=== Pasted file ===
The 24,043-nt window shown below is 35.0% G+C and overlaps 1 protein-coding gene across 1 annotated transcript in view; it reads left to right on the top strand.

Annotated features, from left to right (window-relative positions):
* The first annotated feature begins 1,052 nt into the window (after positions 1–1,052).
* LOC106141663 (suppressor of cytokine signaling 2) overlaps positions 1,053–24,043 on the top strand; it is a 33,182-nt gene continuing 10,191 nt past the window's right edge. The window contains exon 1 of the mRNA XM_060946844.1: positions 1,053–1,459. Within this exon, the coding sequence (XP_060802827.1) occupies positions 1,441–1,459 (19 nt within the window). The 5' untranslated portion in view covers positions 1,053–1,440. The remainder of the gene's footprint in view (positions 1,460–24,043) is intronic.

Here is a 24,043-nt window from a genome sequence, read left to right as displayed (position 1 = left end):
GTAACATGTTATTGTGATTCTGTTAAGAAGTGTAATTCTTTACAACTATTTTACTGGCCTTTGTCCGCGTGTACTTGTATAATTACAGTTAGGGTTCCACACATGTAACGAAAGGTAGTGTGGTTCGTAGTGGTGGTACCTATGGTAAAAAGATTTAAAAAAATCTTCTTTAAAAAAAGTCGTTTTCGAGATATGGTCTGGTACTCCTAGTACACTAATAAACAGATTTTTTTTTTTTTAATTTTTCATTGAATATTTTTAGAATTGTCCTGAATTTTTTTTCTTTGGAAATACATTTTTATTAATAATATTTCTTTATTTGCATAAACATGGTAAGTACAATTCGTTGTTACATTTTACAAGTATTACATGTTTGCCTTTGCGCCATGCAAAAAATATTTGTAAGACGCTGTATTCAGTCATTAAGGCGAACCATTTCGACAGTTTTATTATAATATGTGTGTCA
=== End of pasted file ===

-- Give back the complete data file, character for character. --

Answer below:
The 24,043-nt window shown below is 35.0% G+C and overlaps 1 protein-coding gene across 1 annotated transcript in view; it reads left to right on the top strand.

Annotated features, from left to right (window-relative positions):
* The first annotated feature begins 1,052 nt into the window (after positions 1–1,052).
* LOC106141663 (suppressor of cytokine signaling 2) overlaps positions 1,053–24,043 on the top strand; it is a 33,182-nt gene continuing 10,191 nt past the window's right edge. The window contains exon 1 of the mRNA XM_060946844.1: positions 1,053–1,459. Within this exon, the coding sequence (XP_060802827.1) occupies positions 1,441–1,459 (19 nt within the window). The 5' untranslated portion in view covers positions 1,053–1,440. The remainder of the gene's footprint in view (positions 1,460–24,043) is intronic.

Here is a 24,043-nt window from a genome sequence, read left to right as displayed (position 1 = left end):
GTAACATGTTATTGTGATTCTGTTAAGAAGTGTAATTCTTTACAACTATTTTACTGGCCTTTGTCCGCGTGTACTTGTATAATTACAGTTAGGGTTCCACACATGTAACGAAAGGTAGTGTGGTTCGTAGTGGTGGTACCTATGGTAAAAAGATTTAAAAAAATCTTCTTTAAAAAAAGTCGTTTTCGAGATATGGTCTGGTACTCCTAGTACACTAATAAACAGATTTTTTTTTTTTTAATTTTTCATTGAATATTTTTAGAATTGTCCTGAATTTTTTTTCTTTGGAAATACATTTTTATTAATAATATTTCTTTATTTGCATAAACATGGTAAGTACAATTCGTTGTTACATTTTACAAGTATTACATGTTTGCCTTTGCGCCATGCAAAAAATATTTGTAAGACGCTGTATTCAGTCATTAAGGCGAACCATTTCGACAGTTTTATTATAATATGTGTGTCA